Eden Rift Estate Chardonnay 2017
Shows great focus from beginning to end. It is bright with notes of exotic citrus as well as Bosc pear, lemon zest, orange cream, white flowers, and mineral notes. On the palate it is richly textured yet replete with acidity.
Critical AcclaimAll Vintages
Extremely pure and crisp on the nose, this bottling starts with aromas of pure apple and crushed chalk. There is great zip to the sip and sharp flavors of white peach and lime custard that are vibrant and alive. Drink now–2032.
Cut from the same cloth, the 2017 Chardonnay Estate offers a beautiful lemon and stone fruit core as well as a touch of white flowers and creamy vanilla. It's a softer, more rounded, forward wine compared to the 2016 and will drink nicely for 2-3 years.
Grapes for the 2017 Chardonnay Estate were harvested September 18 and October 1-3. Aged in 18% new French oak for 10 months, the nose is brightly scented of Meyer lemon peel, fresh quince, Bosc pear and white peaches with a floral undercurrent plus touches of crushed slate and yeast. The palate is light-bodied, bright and fresh with honeyed bass notes and great freshness on the long, clean finish.
In the careful hands of early pioneers when California was still under Mexico’s flag, Eden Rift is one of the oldest continually operating estates in the US and is home to some of the earliest New World Pinot Noir plantings in 1861. The property’s first vineyards were planted in 1849 by a Bordeaux wine merchant. As the estate came into new ownership, the wines produced swept national and international competitions. Since then, the estate has changed hands several times, at one point producing wines under the label Valliant, belonging to the internationally known Hiram Walker House.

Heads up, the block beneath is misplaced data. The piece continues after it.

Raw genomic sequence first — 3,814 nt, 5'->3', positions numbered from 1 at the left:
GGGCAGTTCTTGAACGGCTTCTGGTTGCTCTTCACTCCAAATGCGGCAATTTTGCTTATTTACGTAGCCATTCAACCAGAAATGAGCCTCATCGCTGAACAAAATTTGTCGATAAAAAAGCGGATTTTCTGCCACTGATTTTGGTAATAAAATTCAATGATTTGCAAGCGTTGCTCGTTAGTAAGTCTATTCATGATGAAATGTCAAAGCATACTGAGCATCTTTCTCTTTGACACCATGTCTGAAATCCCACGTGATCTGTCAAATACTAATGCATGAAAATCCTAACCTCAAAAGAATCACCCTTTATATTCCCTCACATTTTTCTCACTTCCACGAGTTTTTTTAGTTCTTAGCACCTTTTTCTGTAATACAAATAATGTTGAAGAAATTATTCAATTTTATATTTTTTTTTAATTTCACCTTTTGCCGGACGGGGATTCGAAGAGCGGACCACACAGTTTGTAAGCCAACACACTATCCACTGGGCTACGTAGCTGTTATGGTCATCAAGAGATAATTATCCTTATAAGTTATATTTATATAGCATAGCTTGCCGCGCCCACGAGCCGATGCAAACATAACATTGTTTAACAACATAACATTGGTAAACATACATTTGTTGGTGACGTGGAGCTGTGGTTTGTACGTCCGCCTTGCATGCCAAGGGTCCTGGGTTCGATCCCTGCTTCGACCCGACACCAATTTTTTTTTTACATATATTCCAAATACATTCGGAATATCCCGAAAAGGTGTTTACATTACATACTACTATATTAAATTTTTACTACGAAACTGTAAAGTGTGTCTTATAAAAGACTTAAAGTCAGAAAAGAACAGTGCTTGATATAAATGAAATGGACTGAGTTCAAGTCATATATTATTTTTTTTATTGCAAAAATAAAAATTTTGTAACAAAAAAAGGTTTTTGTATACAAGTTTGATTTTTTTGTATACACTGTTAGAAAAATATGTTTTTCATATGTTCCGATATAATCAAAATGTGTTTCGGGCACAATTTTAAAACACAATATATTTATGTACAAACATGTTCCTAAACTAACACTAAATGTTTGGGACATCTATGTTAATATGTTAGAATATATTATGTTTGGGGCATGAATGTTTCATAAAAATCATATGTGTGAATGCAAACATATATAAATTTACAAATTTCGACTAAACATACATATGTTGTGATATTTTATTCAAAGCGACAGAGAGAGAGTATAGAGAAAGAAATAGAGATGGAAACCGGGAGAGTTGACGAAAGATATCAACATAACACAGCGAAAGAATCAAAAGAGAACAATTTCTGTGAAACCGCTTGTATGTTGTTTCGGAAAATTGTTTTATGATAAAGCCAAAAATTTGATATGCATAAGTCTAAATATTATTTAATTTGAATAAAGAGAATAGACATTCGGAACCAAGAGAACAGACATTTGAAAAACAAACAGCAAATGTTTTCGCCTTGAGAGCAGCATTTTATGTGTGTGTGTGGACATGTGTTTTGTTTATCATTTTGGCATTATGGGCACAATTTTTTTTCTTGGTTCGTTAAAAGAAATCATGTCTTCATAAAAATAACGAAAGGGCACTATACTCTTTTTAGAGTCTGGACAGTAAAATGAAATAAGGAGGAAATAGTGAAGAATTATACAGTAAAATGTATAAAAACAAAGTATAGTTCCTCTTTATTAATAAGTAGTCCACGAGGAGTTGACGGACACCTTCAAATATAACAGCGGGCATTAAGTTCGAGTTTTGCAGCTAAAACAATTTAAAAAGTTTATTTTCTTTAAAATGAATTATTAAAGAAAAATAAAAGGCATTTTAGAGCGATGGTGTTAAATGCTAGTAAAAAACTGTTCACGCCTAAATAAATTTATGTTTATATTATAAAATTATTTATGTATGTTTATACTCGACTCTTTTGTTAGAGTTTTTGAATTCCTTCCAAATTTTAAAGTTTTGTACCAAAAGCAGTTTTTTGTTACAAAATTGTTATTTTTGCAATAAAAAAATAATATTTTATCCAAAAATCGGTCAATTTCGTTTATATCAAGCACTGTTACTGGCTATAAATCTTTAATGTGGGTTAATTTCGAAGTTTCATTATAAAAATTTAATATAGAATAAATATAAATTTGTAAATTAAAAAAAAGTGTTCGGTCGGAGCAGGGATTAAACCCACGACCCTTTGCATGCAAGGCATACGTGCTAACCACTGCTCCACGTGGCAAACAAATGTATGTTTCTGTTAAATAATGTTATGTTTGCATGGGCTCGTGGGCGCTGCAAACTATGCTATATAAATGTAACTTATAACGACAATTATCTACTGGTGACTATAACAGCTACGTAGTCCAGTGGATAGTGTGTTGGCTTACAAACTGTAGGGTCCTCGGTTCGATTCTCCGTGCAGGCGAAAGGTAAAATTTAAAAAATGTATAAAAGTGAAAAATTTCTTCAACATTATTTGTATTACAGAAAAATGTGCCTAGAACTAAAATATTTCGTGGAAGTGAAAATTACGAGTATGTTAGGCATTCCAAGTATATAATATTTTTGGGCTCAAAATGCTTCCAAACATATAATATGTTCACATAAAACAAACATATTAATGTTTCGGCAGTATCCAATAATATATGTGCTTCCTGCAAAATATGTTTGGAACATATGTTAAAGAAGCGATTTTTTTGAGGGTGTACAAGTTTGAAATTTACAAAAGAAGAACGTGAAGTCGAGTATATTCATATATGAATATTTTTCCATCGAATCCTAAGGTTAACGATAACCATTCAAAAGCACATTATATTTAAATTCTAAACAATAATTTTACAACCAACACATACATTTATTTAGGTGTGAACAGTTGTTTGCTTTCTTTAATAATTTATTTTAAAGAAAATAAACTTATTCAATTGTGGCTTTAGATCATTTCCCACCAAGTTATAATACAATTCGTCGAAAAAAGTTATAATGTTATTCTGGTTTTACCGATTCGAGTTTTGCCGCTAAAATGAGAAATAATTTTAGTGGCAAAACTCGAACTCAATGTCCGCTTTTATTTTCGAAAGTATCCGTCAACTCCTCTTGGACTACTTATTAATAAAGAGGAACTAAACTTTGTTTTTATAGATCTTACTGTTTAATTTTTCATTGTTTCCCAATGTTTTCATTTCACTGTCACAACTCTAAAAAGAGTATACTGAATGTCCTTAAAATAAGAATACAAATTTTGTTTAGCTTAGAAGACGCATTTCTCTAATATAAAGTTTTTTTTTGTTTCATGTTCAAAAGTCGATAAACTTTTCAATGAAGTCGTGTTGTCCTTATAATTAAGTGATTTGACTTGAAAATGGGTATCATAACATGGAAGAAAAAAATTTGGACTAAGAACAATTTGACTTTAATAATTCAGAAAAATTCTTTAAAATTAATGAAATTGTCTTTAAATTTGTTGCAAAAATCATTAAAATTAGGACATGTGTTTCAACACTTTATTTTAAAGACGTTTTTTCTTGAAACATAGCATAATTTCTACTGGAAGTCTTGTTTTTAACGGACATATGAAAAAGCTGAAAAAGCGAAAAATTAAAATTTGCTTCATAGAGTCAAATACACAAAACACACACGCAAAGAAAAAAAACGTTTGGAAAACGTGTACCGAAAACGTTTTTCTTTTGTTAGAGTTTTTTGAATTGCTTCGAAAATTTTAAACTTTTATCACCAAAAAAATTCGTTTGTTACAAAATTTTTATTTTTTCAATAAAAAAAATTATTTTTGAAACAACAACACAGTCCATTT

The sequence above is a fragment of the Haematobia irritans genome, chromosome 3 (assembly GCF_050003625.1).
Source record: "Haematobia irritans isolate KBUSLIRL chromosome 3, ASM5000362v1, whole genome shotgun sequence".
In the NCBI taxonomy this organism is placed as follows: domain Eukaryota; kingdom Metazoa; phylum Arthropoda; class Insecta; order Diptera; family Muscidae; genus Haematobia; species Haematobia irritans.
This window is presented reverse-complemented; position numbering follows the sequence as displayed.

Today, the current proprietor of the estate, Christian Pillsbury, lives in the Dickinson House, a residence on the property fenced in by original Zinfandel plantings from 1906. Drawn to purchase the estate because of a personal connection, Pillsbury sees himself as chaperone of a place deeply important to the lineage of California wine. Before purchasing, Christian and his team researched the property’s daily temperature rhythms, soil, wind patterns and macro and micro climates to find the winery’s main focus, which has come to be Pinot Noir and Chardonnay. In addition to wine, the Eden Rift Estate also houses a granite stone mill that produces certified organic olive oil and is open to neighboring wineries for use on their own olive oil production.
With Christian’s vision in toe, he teamed up with venerable winemaker, Cory Waller. Cory is no stranger to American Pinot Noir, having studied under Napa’s Tony Soter and Oregon’s Josh Bergstrom and Jim Prosser. He was also assistant winemaker at the iconic California winery, Calera. Cory is well suited to the uber local project. Born and raised nearby, he boasts local farmers, ranchers and fishermen as some of his closest friends. His winemaking style limits intervention while focusing in the vineyard on vine stress and low yields. Since Christian’s purchase, Eden Rift has received attention from both local and National publications in its first two vintages.
Part of the larger Central Coast AVA, the valley was historically an important source of grapes for Almaden Vineyards before it was acquired by Constellation Brands in the 1980s. At 1,100 feet, the San Andreas Fault divides the valley so that one side is granite and sandstone, and the other is granite and limestone. Its position along the San Andreas fault makes the region well suited for excellent Central Coast wine production. Top varietals include Zinfandel, Chardonnay, Pinot Noir, Riesling, and rose.
One of the most popular and versatile white wine grapes, Chardonnay offers a wide range of flavors and styles depending on where it is grown and how it is made. While it tends to flourish in most environments, Chardonnay from its Burgundian homeland produces some of the most remarkable and longest lived examples. California produces both oaky, buttery styles and leaner, European-inspired wines. Somm Secret—The Burgundian subregion of Chablis, while typically using older oak barrels, produces a bright style similar to the unoaked style. Anyone who doesn't like oaky Chardonnay would likely enjoy Chablis.